One brown face with the mouth agape and with bloodshot eyes upturned is squeezed by a metal clamp that reads “TBI” on the left and “PTSD” on the right.

Another mask is coated by small chunks of amber bark — two tiny holes remain for eyes — symbolizing the outer camouflage the maker felt is necessary to blend back into the civilian world.

Some masks show mouths locked or sewn closed, whispering of an inability to speak of what they’ve witnessed. Many are divided down the middle — for example, one displays part of an American flag on the left and a skull on the right.

There is a split sense of self. They feel like they’re one person when they’re deployed and one person when they return home,” Walker said. “Or, they do a really strong, warrior exterior with a vulnerable inside but they don’t feel like they can express that.”

The troops who come to NICOE for therapy can take their masks home. But many purposely leave them to hang from the walls to speak to — and perhaps even soothe — incoming troops trying to cope with the same thoughts and impulses.

The creations give service members a format “to say what they can’t say out loud — because it’s too painful or because we just don’t feel like anybody really wants to hear it,” said Hall, who remains on active duty, stationed at Rock Island Arsenal in northwestern Illinois.

I absolutely believe it is a method to calm your mind.”



For more mental health-related news, 
Click Here to access the Serious Mental Illness Blog

Filed under trauma ptsd post traumatic post traumatic stress disorder military service art artistic creative creativity therapy treatment therapeutic art therapy brain neuroscience science news research health mental health disorder dsm dsm 4 dsm 5 traumatic combat psychology psychological psychiatry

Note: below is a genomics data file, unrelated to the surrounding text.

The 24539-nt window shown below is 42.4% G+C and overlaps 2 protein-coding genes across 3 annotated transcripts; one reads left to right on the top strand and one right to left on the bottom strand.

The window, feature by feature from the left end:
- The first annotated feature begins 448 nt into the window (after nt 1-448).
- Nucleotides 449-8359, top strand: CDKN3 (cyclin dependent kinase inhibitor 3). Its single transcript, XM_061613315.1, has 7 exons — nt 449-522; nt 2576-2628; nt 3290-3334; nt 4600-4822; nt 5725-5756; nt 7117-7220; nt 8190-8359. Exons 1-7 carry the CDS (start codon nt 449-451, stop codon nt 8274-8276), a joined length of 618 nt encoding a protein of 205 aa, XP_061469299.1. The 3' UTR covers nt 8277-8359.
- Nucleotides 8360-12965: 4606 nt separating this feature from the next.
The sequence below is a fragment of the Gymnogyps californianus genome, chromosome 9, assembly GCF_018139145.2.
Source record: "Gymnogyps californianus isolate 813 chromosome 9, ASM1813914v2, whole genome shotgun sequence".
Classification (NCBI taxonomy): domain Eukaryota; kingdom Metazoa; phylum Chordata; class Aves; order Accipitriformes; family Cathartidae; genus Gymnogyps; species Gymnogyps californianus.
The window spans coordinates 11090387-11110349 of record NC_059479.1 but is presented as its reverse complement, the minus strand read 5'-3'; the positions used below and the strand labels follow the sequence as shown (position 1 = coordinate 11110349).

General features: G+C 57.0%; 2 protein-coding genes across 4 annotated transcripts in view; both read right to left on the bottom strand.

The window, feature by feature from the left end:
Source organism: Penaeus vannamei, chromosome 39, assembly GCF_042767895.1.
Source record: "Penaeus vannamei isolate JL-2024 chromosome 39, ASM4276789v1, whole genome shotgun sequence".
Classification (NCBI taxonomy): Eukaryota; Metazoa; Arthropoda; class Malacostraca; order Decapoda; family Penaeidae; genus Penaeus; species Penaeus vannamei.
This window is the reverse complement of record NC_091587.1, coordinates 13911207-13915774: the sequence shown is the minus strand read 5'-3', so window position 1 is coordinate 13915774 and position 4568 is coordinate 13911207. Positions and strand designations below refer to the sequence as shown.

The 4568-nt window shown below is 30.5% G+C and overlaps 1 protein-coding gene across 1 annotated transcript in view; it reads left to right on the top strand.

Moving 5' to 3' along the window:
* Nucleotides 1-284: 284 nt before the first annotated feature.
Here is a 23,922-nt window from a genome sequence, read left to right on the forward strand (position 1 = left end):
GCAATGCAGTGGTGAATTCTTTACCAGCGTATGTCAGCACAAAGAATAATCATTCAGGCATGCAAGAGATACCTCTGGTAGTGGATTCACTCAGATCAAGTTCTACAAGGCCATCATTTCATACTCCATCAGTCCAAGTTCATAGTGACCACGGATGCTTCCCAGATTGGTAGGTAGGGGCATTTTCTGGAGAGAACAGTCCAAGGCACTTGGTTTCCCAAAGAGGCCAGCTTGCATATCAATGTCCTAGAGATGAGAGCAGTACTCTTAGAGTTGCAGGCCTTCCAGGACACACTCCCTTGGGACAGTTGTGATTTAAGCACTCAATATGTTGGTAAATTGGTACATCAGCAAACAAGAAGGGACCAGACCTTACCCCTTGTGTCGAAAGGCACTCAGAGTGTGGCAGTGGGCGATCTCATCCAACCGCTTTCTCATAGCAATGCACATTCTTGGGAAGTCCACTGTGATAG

175 notes

artfromtheedge:

HAVE YOU CREATED ART IN OR ABOUT AN EXTREME STATE?
The creators of the Serious Mental Illness blog invite you to submit your visual art, photography, video work, poetry, collage, or short fiction to Art from the Edge. All of the art shown on this flyer has been featured on the blog.
Art from the Edge, a virtual gallery and resource center, is dedicated to art created in and about extreme mental states. It is an open and public world wide forum for artists to share their visual and written works and their personal stories with all those interested in the connection between creativity and “edge” states.
Much like art, which exists in a multitude of mediums and forms of expression, there are a plurality of “edge” states that inspire the artists who harbor them. For this reason, we leave the term completely open to our community’s interpretation, knowing from research and experience that this state could be driven by psychosis or trauma, or an altered state induced by drugs. It could be the offshoot of extreme depression or grief, or the aftermath of a spiritual or mystical state of consciousness.
Ultimately, we are interested in the artist’s individual experience and in his or her sense of what it is that drove the creative act. 
submissions@artfromtheedge.net
artfromtheedge.net

artfromtheedge: